Reviewers will assess the information provided in this section of the application, including 1) the Select Agent(s) to be used in the proposed research, 2) the registration status of all entities where Select Agent(s) will be used, 3) the procedures that will be used to monitor possession use and transfer of Select Agent(s), and 4) plans for appropriate biosafety, biocontainment, and security of the Select Agent(s).
Resource Sharing Plans
Reviewers will comment on whether the following Resource Sharing Plans, or the rationale for not sharing the following types of resources, are reasonable: 1) Data Sharing Plan; 2) Sharing Model Organisms; and 3) Genome Wide Association Studies (GWAS).
Budget and Period of Support
Reviewers will consider whether the budget and the requested period of support are fully justified and reasonable in relation to the proposed research.
Applications will be evaluated for scientific and technical
merit by (an) appropriate Scientific Review Group(s) convened by the NIH Center
for Scientific Review , in accordance with NIH peer
review policy and procedures, using the stated review
criteria. Review assignments will be shown in the eRA Commons.
As part of the scientific peer review, all applications:
Applications will be assigned to NIGMS andwill compete for available funds with all other recommended applications submitted in response to this FOA. Following initial peer review, recommended applications will receive a second level of review by the National Advisory General Medical Sciences Council. The following will be considered in making funding decisions:
After the peer review of the application is completed, the PD/PI will be able to access his or her Summary Statement (written critique) via the eRA Commons.
Information regarding the disposition of applications is available in the NIH Grants Policy Statement.
If the application is under consideration for funding, NIH
will request "just-in-time" information from the applicant as
described in the NIH
Grants Policy Statement.
A formal notification in the form of a Notice of Award (NoA) will be provided to the applicant organization for successful applications. The NoA signed by the grants management officer is the authorizing document and will be sent via email to the grantee’s business official.
Awardees must comply with any funding restrictions described in Section IV.5. Funding Restrictions. Selection of an application for award is not an authorization to begin performance. Any costs incurred before receipt of the NoA are at the recipient's risk. These costs may be reimbursed only to the extent considered allowable pre-award costs.
Any application awarded in response to this FOA will be subject to the DUNS, CCR Registration, and Transparency Act requirements as noted on the Award Conditions and Information for NIH Grants website.
All NIH grant and cooperative agreement awards include the NIH Grants Policy Statement as part of the NoA. For these terms of award, see the NIH Grants Policy Statement Part II: Terms and Conditions of NIH Grant Awards, Subpart A: General and Part II: Terms and Conditions of NIH Grant Awards, Subpart B: Terms and Conditions for Specific Types of Grants, Grantees, and Activities. More information is provided at Award Conditions and Information for NIH Grants.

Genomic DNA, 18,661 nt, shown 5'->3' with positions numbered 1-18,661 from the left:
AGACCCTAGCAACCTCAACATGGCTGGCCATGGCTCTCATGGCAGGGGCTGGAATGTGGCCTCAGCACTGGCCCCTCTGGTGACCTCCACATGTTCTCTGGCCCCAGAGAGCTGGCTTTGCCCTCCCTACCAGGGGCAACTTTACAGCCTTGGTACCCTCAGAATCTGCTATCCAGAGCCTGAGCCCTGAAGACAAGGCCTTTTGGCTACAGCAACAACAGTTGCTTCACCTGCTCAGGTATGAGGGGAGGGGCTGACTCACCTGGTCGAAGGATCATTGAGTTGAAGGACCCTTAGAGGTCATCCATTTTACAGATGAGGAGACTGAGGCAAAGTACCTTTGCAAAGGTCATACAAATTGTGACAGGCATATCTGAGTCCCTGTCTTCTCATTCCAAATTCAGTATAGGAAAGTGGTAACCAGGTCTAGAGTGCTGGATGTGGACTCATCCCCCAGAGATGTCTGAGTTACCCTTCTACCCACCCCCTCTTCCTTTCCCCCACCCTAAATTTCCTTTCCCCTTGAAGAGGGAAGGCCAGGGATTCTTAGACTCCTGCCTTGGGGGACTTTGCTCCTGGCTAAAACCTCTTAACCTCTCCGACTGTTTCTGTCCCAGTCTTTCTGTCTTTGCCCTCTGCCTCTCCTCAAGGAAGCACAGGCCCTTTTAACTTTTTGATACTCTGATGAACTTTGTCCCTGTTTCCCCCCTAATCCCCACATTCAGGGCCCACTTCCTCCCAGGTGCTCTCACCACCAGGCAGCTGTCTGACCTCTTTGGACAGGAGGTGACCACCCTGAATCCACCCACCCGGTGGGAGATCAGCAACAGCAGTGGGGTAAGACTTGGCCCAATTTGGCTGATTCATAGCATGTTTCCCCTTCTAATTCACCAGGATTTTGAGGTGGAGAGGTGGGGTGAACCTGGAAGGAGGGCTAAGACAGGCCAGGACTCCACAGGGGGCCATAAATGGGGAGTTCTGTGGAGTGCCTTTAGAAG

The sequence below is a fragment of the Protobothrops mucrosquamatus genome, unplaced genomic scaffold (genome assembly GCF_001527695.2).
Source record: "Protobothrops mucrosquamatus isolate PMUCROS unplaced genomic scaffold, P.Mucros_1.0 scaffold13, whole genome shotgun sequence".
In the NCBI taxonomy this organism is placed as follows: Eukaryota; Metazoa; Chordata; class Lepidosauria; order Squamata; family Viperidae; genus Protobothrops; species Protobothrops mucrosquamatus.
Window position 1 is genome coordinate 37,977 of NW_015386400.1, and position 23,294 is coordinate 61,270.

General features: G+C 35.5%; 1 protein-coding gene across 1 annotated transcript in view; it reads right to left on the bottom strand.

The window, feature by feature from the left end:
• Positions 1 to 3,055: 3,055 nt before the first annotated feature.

When multiple years are involved, awardees will be required to submit the Non-Competing Continuation Grant Progress Report (PHS 2590) annually and financial statements as required in the NIH Grants Policy Statement
A final progress report, invention statement, and the expenditure data portion of the Federal Financial Report are required for closeout of an award, as described in theNIH Grants Policy Statement.
The Federal Funding Accountability and Transparency Act of 2006 (Transparency Act), includes a requirement for awardees of Federal grants to report information about first-tier subawards and executive compensation under Federal assistance awards issued in FY2011 or later. All awardees of applicable NIH grants and cooperative agreements are required to report to the Federal Subaward Reporting System (FSRS) available at www.fsrs.gov on all subawards over $25,000. See the NIH Grants Policy Statement for additional information on this reporting requirement.
We encourage inquiries concerning this funding opportunity and welcome the opportunity to answer questions from potential applicants.
GrantsInfo (Questions regarding application instructions and
process, finding NIH grant resources)
eRA Commons Help Desk(Questions regarding eRA Commons
registration, tracking application status, post submission issues)
Phone: 301-402-7469 or 866-504-9552 (Toll Free)
Michael Sakalian, Ph.D.
Division of Cell Biology and Biophysics
National Institute of General Medical Sciences
45 Center Drive
Building 45, Room 2As.19E
Bethesda, MD 20892-6200
Robert Freund, Ph.D.
Chief, AIDS and AIDS Related Research (AARR) Integrated Review Group
Center for Scientific Review
National Institutes of Health
6701 Rockledge Drive
Bethesda, MD 20892
National Institute of General Medical Sciences
45 Center Drive
Building 45, Room 2An.32E
Bethesda, MD 20892-6200
Recently issued trans-NIH policy notices may affect your application submission. A full list of policy notices published by NIH is provided in the NIH Guide for Grants and Contracts. All awards are subject to the terms and conditions, cost principles, and other considerations described in the NIH Grants Policy Statement.
Awards are made under the authorization of Sections 301 and 405 of the Public Health Service Act as amended (42 USC 241 and 284) and under Federal Regulations 42 CFR Part 52 and 45 CFR Parts 74 and 92.